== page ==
I hated the Transformers movie. For me, it was just bad Eighties toys repackaged as a rubbish film, with the human actors every bit as tinny as their metallic counterparts. It comes to something when a talking car comes across as the most sympathetic character.
Besides, the idea of robots playing a meaningful role in a contemporary conflict is just ridiculous. Isn’t it?
Well, apparently not. According to the British Red Cross’ brand new Robots in war education resource, robots are playing an increasingly prominent role in modern conflict and throwing up all kinds of tricky ethical questions and dilemmas.
Take just one example: ‘pilots’ can now fly unmanned planes – and drop bombs on people – in perfect safety from bases thousands of miles from the actual conflict. Who can begin to guess the psychological effects of taking numerous lives while sat at a desk dunking biscuits in your tea?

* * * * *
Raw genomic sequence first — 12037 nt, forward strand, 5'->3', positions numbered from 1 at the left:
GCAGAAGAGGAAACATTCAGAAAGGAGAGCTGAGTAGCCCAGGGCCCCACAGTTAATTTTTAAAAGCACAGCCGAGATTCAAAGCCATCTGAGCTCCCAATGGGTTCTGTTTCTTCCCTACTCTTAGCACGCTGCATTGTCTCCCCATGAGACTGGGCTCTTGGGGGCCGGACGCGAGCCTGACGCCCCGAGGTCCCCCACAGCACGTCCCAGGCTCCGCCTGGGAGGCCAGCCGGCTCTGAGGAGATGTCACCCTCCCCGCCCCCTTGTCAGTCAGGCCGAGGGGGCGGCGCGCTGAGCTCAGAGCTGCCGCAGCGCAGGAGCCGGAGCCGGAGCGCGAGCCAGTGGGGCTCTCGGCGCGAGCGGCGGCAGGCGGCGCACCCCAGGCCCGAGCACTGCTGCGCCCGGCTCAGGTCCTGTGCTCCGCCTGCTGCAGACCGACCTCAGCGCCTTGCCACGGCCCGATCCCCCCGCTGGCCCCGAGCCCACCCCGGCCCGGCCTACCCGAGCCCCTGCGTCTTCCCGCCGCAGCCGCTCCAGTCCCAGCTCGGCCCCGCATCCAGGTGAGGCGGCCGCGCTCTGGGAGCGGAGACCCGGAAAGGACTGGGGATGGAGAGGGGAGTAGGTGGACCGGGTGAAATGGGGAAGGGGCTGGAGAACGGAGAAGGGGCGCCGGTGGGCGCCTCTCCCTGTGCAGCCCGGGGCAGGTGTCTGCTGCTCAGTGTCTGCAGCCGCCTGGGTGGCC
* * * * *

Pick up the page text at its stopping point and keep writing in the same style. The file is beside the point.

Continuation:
As well as remotely-controlled planes, there’s also medical robots that retrieve the wounded from battle, the legendarily creepy big dog robot (below) and even armed border guard robots that can be programmed to automatically shoot on sight.
As an impartial organisation, the Red Cross remains, well, impartial on the topic of robots in conflict. But given our close interest in international humanitarian law, we’re understandably very interested in the questions raised by recent developments.
For example: could using robots make it harder to comply with laws of war? And who’s responsible if an armed robot mistakes a granny in a wheelchair for a tank and lets rip with both barrels? The whole mind-boggling topic has had me mulling over the rights and wrongs, the whos and whys, ever since I first came across the resource.
Robots in war – which includes lots of compelling video footage of robots in action – is designed for secondary-aged students and will hopefully be a big hit in the classroom. However, it’s well worth a look by curious minds of all ages.
The modern battlefield is changing beyond measure, from the Green Berets to Starship Troopers in the space of just 50 years. Who knows where we’re heading next?